In contrast to MS, PD is typically a disorder of the middle-aged and elderly. Some secondary causes of par-kinsonism may present earlier. Pain in PD has been the subject of a recent review article.25
Parkinsonism provides a useful second model of a neurologic disorder in which chronic pain is both common and underestimated.26'27 The etiology very probably involves both genetic and environmental factors; various toxic environmental chemicals have been implicated in the disease, as well as familial clustering of cases consistent with autosomal dominant inheritance. Concerning the pathology, degeneration of dopaminergic neurons of the substantia nigra is the hallmark of the idiopathic disease. The prevalence in the USA is in the order of
0.4.percent overall, increasing to 1 percent in individuals over age 55.
Parkinsonian syndromes classically present with a triad of features:
1. bradykinesia - slowness of spontaneous movement;
3. tremor - typically at rest.
Of this triad of components, it is usually the first two which are associated with pain.
PD is now hardly ever seen in its unmodified form in advanced cases as treatment with L-dopa and other dopa-minergic drugs is more or less universal in developed countries. While L-dopa therapy has dramatic therapeutic benefit early on, its continued use ultimately typically gives rise to a state of clinical fluctuation between bradykinesia/ rigidity and dyskinesia ("on-off" phenomenon). In this state, the parkinsonian patient may exhibit pain associated with both hyperkinetic and hypokinetic disorder.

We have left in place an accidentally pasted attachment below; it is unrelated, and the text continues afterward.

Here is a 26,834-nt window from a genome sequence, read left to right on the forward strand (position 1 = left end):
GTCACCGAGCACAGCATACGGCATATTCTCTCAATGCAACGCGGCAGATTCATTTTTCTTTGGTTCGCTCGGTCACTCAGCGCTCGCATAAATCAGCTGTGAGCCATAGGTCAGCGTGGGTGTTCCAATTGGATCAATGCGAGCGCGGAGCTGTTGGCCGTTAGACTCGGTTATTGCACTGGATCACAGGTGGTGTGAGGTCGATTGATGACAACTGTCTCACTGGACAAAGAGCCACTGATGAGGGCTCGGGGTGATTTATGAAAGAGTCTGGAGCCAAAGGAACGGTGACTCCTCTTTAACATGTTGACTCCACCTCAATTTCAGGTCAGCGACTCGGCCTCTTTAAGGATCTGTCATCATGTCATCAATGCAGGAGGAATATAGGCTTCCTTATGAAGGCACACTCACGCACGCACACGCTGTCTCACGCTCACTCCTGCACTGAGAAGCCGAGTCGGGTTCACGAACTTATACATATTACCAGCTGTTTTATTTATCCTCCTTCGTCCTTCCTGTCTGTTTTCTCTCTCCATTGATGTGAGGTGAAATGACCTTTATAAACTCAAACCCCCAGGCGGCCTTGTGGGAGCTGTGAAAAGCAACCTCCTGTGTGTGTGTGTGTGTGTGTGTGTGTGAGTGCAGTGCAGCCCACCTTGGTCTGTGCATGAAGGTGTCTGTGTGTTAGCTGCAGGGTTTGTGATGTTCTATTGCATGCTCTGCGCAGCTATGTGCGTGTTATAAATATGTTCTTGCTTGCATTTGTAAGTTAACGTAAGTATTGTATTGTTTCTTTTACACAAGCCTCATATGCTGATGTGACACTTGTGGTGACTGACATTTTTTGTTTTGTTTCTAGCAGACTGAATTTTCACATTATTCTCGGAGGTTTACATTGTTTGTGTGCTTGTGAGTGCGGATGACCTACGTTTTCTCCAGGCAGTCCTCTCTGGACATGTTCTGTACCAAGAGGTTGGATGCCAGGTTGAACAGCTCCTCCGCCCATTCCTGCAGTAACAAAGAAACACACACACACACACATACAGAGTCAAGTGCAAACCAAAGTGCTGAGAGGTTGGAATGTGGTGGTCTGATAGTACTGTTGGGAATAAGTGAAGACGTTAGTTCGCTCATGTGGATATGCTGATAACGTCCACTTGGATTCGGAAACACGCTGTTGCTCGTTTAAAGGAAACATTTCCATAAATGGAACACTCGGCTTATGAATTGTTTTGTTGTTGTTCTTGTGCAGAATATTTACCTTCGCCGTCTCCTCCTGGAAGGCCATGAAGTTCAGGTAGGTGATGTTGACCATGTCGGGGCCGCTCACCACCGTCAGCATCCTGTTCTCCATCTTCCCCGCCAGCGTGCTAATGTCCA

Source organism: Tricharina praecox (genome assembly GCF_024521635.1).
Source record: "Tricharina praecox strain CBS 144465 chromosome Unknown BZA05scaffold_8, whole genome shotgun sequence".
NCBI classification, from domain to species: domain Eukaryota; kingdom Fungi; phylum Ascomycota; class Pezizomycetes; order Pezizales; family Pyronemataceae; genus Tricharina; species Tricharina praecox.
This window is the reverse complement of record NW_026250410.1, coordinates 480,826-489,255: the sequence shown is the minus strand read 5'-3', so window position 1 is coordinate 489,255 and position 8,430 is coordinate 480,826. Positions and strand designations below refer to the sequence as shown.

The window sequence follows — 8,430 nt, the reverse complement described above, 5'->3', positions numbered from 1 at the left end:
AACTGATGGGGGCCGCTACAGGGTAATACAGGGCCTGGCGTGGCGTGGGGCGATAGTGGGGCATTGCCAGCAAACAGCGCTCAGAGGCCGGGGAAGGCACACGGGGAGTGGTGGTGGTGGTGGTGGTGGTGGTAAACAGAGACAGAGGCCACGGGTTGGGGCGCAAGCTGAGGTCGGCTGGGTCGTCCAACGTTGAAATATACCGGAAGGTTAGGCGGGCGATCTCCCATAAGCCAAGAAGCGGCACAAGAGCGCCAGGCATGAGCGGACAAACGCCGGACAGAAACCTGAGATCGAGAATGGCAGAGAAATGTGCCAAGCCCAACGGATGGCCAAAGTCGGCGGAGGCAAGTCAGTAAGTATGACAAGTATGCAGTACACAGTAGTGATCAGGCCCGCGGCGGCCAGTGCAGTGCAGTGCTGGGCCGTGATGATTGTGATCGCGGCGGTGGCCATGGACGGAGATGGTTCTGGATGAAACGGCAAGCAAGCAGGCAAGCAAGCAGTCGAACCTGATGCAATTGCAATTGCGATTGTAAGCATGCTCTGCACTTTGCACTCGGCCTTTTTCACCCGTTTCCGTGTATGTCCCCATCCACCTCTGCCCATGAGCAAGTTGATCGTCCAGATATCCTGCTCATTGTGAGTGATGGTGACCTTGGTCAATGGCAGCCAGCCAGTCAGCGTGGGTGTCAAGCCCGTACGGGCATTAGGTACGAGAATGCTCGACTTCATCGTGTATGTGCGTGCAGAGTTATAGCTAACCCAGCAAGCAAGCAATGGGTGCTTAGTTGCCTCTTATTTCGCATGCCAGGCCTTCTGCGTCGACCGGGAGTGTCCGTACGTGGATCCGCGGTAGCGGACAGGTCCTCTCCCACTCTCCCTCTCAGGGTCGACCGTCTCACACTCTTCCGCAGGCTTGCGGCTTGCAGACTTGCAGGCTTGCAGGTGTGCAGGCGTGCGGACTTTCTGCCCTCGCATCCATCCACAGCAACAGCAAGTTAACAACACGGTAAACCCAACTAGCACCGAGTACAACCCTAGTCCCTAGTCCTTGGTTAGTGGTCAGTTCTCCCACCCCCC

Although pain has long been recognized in PD, there were few data on which to base estimates of its prevalence until the important paper by Snider et al. in 1976.28 On the basis of this study, the prevalence is probably in the order of 40-50 percent (similar to
MS), although the authors quote a lower figure on the basis of excluding burning sensations and also muscular pains clearly resulting directly from increased tone. A later study by Goetz et al.29 closely mirrors these findings; however, Snider et al. attribute much of the limb pain to central mechanisms, whereas Goetz's paper places more emphasis on nociceptive pain attributable to the effects of the disease on muscle tone, movement, and posture.
Although Snider et al. cite a lack of correlation between muscle hypertonia and pain as evidence of a central cause for the pain, it is usually worse on the side with most motor dysfunction, and the character of the pain suggests a musculotendinous origin. In advanced treated cases with an "on-off" pattern, pain may be a feature of both the "on" and the "off" phase. Sufferers typically complain of a constant aching, cramp-like discomfort of the muscles while "off," and "muscle-strain" pain while "on."
However, some pains cannot be explained on this basis and seem likely to be neuropathic in nature, such as the reports of oral/genital pain.30'31 A fairly recent study suggests that in approximately 8 percent of parkinsonian patients with pain, the pain is neuropathic.27 A small proportion of patients with PD have sensory symptoms (including pain) which precede any clinically apparent motor effects of the disease. Burning pain is often, though not invariably, related to L-dopa therapy.
There is evidence that the prevalence of pain in multiple system atrophy, the most common cause of secondary parkinsonism, is similar to that of PD.32
Quinn et al.33 have proposed a classification of pain in Parkinson's disease largely based on its relation to medication, although this sheds no light on putative pain mechanisms.
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